Current treatment in type 1 diabetes focuses on the development of physiological insulin replacement. Although this has led to the increased progress in the development of semi closed loop systems and different algorithms allowing this, the majority of youth still has to cope with insulin injections. Improving metabolic outcome with injection therapy has become more demanding, imposing an increased number of injections and improved knowledge of food composition. For those able to calculate the appropriate meal dose and without injection phobia these intensified multiple dose strategies have led to improved outcome, and more flexibility in life style. To cover for the overnight period, an insulin without peak and of at least 12 h effect should be used. The development of these products have led to a reduction in nocturnal hypoglycemia and improved outcome.
Over time it has clearly been shown that this option does not fit all. Numeracy may be one problem as well as non acceptance of diabetes or need phobia.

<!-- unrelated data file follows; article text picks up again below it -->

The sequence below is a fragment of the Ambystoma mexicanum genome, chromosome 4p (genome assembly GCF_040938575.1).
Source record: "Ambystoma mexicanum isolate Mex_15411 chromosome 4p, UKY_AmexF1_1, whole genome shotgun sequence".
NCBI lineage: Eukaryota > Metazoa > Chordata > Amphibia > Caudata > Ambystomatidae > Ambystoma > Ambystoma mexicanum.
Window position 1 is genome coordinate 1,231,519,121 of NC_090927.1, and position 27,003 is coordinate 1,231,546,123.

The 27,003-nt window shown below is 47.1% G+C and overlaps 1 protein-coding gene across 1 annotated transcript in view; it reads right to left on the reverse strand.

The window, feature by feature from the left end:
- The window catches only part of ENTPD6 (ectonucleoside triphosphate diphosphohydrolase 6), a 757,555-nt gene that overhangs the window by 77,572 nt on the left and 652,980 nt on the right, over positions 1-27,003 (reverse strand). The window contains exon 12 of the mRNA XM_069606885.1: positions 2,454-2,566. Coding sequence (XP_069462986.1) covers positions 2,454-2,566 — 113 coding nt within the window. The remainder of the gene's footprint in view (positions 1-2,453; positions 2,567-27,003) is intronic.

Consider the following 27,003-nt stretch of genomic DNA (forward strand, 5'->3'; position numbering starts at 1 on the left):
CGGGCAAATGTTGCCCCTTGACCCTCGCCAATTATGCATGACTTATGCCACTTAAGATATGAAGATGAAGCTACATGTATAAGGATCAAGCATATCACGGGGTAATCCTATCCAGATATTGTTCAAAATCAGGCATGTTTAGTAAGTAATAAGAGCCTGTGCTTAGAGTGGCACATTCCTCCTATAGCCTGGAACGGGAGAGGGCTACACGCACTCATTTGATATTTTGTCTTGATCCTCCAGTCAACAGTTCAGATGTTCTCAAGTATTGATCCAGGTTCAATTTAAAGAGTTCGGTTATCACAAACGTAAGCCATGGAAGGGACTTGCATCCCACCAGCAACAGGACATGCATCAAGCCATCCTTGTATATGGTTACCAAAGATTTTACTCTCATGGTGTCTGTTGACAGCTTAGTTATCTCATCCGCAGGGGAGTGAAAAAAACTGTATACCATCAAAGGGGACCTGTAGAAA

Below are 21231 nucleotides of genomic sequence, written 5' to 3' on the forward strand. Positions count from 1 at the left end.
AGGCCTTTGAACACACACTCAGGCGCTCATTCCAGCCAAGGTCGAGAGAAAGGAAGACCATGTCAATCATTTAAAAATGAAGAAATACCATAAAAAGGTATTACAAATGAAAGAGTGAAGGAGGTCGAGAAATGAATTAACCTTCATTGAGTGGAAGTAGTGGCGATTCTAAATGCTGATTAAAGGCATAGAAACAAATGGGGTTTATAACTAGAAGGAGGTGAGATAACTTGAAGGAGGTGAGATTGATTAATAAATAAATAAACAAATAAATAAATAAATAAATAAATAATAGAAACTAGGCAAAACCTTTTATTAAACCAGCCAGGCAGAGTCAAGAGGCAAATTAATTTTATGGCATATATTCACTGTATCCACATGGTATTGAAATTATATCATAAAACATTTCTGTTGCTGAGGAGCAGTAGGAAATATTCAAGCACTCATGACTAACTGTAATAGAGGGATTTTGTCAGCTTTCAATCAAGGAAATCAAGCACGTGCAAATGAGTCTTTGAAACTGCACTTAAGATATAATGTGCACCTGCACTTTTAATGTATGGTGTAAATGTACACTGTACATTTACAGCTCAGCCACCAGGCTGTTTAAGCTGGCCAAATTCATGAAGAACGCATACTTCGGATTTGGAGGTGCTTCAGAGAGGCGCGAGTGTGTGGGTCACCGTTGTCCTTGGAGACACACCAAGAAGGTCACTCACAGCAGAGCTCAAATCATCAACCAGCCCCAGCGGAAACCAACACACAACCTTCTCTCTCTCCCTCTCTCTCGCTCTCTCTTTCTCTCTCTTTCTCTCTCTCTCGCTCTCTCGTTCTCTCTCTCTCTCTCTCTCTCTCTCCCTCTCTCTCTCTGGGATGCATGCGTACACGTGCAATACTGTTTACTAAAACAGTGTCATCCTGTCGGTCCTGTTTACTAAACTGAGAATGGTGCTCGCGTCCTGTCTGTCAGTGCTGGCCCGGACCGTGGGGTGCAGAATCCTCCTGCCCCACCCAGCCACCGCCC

In the adolescent group this problem can be observed regularly and potentially one injection may be given. Current development includes longer acting insulins which may cover at least 1824 h. Although meal adjustment is still requested the basal need could be covered by such products. Not only adolescents with type 1 diabetes, but as well the increasing number of youths with type 2 diabetes form a potentially relevant group as the early use of metformin and insulin becomes more frequent.
Further studies are needed to identify the best use for these products in the different age groups, improving metabolic control without increased weight gain or acute complications. This will allow the clinician to tailor the treatment to the individual patient ensuring optimal long term outcome.
20 - 22 Sep 2014
European Society for Paediatric Endocrinology